“Ok folks – let’s clear up what happened yesterday and today. The Liberals asked for unanimous consent and didn’t show us what they wanted until the very last minute. Today, Elizabeth May asked for the same thing but tried to work with us and we agreed with her. She doesn’t sit on the BOIE so this is good. Liberals have a seat there but haven’t said boo for more than a year while we worked on improving transparency. We’re willing to work with all parties but let’s actually work together to get things opened up.”

Nathan Cullen, June 12, 2013

However, despite claims of not knowing about the motion, no one could have missed Trudeau’s candid pitch of the new measures a week prior. It is also worth noting the embattled Conservatives sided with Trudeau.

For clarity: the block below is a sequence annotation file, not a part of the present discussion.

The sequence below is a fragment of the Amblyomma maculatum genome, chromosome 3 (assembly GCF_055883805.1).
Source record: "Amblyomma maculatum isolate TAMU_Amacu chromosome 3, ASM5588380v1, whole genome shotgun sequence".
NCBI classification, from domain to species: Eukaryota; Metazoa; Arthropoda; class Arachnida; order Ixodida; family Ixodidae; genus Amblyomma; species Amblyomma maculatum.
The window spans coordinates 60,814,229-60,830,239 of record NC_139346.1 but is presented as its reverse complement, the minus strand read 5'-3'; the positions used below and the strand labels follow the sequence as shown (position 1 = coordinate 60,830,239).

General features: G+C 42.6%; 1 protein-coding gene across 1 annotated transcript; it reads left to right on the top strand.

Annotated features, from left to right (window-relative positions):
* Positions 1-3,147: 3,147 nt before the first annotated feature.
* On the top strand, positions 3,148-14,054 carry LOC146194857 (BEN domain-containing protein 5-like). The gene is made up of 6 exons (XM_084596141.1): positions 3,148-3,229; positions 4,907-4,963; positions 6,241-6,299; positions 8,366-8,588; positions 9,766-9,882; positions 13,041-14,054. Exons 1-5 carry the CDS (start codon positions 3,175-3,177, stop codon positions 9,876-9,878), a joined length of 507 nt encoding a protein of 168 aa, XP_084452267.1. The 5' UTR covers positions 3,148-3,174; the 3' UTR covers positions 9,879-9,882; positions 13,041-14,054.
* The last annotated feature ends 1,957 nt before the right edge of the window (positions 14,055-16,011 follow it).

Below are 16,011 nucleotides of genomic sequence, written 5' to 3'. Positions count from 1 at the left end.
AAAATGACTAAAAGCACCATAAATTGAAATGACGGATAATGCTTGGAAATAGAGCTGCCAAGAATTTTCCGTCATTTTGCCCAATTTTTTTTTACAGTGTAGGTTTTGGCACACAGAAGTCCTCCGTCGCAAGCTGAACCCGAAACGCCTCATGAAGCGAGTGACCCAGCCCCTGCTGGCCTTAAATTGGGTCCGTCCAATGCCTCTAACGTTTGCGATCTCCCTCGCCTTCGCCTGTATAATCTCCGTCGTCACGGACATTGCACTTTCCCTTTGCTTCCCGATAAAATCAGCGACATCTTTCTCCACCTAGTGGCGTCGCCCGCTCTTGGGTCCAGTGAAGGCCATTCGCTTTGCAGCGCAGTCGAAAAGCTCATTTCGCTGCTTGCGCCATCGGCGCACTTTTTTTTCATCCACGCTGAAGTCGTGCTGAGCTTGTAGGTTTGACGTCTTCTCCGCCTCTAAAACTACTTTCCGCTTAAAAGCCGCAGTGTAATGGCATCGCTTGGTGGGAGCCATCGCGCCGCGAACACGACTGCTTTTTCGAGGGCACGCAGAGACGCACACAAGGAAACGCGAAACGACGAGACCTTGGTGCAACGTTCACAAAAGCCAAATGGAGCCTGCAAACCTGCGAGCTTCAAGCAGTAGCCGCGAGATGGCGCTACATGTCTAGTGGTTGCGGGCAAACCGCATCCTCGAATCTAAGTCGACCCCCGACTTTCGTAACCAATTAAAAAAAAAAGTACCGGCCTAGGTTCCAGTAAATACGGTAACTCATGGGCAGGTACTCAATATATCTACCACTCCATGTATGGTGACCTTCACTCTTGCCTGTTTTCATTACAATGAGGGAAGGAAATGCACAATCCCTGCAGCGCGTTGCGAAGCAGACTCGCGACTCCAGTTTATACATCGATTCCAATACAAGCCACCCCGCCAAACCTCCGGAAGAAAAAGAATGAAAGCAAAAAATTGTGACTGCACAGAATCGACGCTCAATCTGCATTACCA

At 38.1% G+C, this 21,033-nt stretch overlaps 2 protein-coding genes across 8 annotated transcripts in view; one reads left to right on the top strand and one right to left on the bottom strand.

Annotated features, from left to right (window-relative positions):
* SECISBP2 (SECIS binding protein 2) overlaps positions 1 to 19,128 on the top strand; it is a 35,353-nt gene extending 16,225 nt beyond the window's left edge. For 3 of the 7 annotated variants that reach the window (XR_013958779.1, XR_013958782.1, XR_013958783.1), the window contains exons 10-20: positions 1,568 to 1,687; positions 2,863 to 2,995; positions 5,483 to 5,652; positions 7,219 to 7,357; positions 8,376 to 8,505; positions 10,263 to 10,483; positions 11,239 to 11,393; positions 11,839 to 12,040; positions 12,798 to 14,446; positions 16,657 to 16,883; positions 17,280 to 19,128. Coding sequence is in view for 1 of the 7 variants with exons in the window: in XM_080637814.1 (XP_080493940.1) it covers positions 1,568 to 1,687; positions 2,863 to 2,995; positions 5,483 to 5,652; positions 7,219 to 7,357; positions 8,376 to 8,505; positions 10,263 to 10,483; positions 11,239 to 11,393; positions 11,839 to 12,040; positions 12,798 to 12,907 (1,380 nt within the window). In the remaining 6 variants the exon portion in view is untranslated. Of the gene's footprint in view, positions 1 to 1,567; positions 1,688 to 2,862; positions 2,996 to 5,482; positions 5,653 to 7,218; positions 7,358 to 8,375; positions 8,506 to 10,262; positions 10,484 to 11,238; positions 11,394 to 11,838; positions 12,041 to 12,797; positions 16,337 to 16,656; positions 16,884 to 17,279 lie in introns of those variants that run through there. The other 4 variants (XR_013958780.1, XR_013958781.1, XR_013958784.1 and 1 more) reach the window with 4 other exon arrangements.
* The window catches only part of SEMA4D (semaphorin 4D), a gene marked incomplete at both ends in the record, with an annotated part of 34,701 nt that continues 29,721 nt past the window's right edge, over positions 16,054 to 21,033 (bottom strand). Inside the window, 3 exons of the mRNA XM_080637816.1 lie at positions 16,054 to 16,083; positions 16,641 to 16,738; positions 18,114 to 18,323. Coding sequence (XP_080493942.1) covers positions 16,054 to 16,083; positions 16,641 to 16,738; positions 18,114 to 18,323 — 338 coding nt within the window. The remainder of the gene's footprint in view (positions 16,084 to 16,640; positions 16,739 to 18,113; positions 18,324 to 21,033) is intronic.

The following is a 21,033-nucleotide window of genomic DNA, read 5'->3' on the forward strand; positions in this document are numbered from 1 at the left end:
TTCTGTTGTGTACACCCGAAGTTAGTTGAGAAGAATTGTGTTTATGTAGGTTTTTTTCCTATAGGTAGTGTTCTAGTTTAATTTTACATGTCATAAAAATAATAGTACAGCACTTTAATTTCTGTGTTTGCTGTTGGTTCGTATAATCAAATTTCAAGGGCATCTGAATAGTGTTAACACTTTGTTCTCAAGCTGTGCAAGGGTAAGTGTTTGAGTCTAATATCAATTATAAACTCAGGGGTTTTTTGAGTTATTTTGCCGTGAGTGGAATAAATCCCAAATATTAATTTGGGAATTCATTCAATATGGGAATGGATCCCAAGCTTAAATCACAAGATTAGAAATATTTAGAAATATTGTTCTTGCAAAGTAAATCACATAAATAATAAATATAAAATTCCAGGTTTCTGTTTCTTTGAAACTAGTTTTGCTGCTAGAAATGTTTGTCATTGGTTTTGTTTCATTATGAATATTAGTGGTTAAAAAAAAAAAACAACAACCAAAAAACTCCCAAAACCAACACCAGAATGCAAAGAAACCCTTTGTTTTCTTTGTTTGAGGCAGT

The Liberals have passed all of the NDP’s recent accountability measures, including one Cullen admitted was a political attack against Trudeau – to investigate MP travel allowances and see if they’re linked to speaking engagements.

Cullen said the Liberals went against procedure, however, given the purpose of the motions and the announcement over a week ago, it is clear Cullen used this as an excuse to dodge having to support it. The irony remains that Cullen says the Liberals said nothing while the NDP have been trying to build transparency behind closed doors.

“The normal procedure is if you’re serious about getting unanimous consent from the House, you talk to the other parties,” Cullen told reporters yesterday. “You don’t surprise them. Because asking for someone to agree to something they haven’t heard about on the fly, especially something important, is more of a stunt than serious work.”